It will affect more than three million companies, cost an estimated 23bn to put right, and has seen companies such as Unilever put 300m aside to cope with its impact.
The millennium “bug” is less than two years from potentially wreaking havoc on computer systems and manufacturing industry, not just in the UK, but worldwide. And the battle to convince companies to take it seriously is about to start in earnest with the appointment of a trio of PR, direct marketing and advertising agencies by the Government backed Action 2000 (MW January 8).
The trio, the Quentin Bell Organisation, WWAV Rapp Collins and BMP DDB, have been hired to develop a marketing strategy by March which may, or may not, include an above-the-line advertising campaign.
Although details of any campaign are yet to be disclosed, there are already dissenting voices arguing that the marketing effort will be at least 12 months late when it rolls out, that time is running out, and that what is required is a bold ad campaign – a call to action – in the style of previous Health Education campaigns, which used fear to encourage people to act.
Robin Guenier, executive director of Task Force 2000, an independent body created to raise awareness of the “bug” and originally Government funded, says most companies will have to tackle the problem by the end of 1998.
In total, Task Force 2000 has received 350,000 from the Department of Trade and Industry, but Guenier criticised the Government last September for not acting quickly enough. The Government announced the creation of Action 2000 later that month.
“The only way it can work is to have advertising at the same level as the campaign done for Aids awareness and the [BT one phone day],” he says. “We can only get people to take action if you go through a process of marketing.”
Guenier’s view is echoed by other sources.
Rob Wirszycz, chairman of the Computing Services and Software Association which represents ??? and also a member of the Action 2000 advisory panel, would like to see a campaign which would shock people along the lines of previous Aids and drink-driving campaigns.
But the problem with bracketing health awareness with protecting your computer is that one threatens your life and the other doesn’t. Managers have to be convinced to act and to act now. The computer services group Cap Gemini estimates that ?? companies will miss the year 2000 deadline.
The Millennium bug is caused by the inability of many computerised systems and other electronic timers to recognise the change of date from 1999 to 2000. Many programmes contain only the last two digits of the year resulting in computer clocks switching back to 1900 at the turn of the millennium. There is the added problem of an IT skills shortage which is expected to start to bite in April, threatening to slow down the process of change.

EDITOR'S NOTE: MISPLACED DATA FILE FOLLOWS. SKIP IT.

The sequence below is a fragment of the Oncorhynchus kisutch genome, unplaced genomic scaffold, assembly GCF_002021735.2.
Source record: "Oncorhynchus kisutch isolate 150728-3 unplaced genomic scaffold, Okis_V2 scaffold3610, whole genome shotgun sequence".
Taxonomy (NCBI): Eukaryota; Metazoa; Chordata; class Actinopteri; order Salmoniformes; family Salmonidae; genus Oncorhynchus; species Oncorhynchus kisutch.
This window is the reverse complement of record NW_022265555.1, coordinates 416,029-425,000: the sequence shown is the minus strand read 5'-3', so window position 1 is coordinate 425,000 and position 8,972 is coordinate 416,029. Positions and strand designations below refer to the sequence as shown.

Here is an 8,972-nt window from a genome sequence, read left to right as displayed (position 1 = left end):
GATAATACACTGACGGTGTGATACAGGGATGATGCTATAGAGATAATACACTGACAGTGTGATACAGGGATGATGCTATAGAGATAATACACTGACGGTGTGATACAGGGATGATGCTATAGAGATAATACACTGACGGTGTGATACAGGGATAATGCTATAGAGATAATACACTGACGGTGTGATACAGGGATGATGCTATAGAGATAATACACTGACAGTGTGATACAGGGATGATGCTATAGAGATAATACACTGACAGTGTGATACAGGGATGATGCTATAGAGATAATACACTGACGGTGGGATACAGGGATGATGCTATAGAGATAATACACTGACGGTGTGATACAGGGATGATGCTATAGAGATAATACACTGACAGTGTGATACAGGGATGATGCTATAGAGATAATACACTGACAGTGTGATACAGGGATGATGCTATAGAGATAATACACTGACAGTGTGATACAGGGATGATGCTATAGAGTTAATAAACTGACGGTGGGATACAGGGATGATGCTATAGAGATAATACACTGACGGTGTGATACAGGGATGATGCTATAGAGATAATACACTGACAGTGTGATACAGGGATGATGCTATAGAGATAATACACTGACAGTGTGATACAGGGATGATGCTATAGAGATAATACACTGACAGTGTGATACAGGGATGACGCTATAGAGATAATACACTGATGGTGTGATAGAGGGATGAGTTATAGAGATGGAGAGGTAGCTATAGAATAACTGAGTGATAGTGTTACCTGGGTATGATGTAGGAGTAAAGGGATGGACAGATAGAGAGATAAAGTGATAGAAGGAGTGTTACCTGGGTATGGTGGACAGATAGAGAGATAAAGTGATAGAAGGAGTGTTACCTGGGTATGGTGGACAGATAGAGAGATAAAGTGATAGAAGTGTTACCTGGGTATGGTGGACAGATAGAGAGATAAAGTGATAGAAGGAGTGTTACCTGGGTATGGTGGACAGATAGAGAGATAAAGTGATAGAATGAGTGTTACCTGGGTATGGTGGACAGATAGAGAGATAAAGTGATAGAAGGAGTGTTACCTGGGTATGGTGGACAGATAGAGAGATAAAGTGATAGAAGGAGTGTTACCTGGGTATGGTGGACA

Back in September, Guenier called on the government to provide Taskforce 2000 with an additional 500,000 for a high-profile campaign to run until the end of last year.
“The campaign would have had to focus on decision-makers,” he says. “Other countries are now doing what we could have done. We have now wasted the most crucial four to five months in my opinion.”
Pointing to Holland, he says that the Dutch government has enlisted the help of the former head of Philips [Jan Timmer] to front its 10m campaign.
In December, the DTI set up Action 2000, with a budget of 3m until March 2000, to offer advice to those companies that have decided to act on the threat of the “bug”.
Headed by bug Tsar Don Cruickshank – on day release from his post as director general of the telecoms watchdog Oftel until March – Action 2000 will launch an advisory hotline and Website on January 22. High-profile business figures and pledges of support from large companies are being sought for the launch, including a possible appearance by Tony Blair.
“In marketing terms, we have to be careful about the messages and finding out what it is that is stopping people taking it [the “bug”] seriously and we are doing research into that,” says Ian Eddison, acting director of Action 2000. “We are having to think about messages getting across that are going to stop people in their tracks.
“This should not be regarded as a technical issue – it’s about how it will affect a business. The other thing that I am concerned about with an Aids-style campaign is what the response would be from the general public,” he says.
Eddison is anxious to avoid mass panic about personal computers which may well be updated before the millennium, and is more concerned about manufacturing plants with sensors geared up to recognising dates.
The target audience is small to medium-sized companies with less than 200 employees, because larger companies, such as Unilever, have already started to act. Dr John Perkins of the National Computing Centre who is chair of the Advice and Good Practice Group at Action 2000 says: “Awareness is already high, but we have to get through to get companies to take action.”
The marketing strategy, planned in the next two months, will have to convince companies to act and give them a route for that action.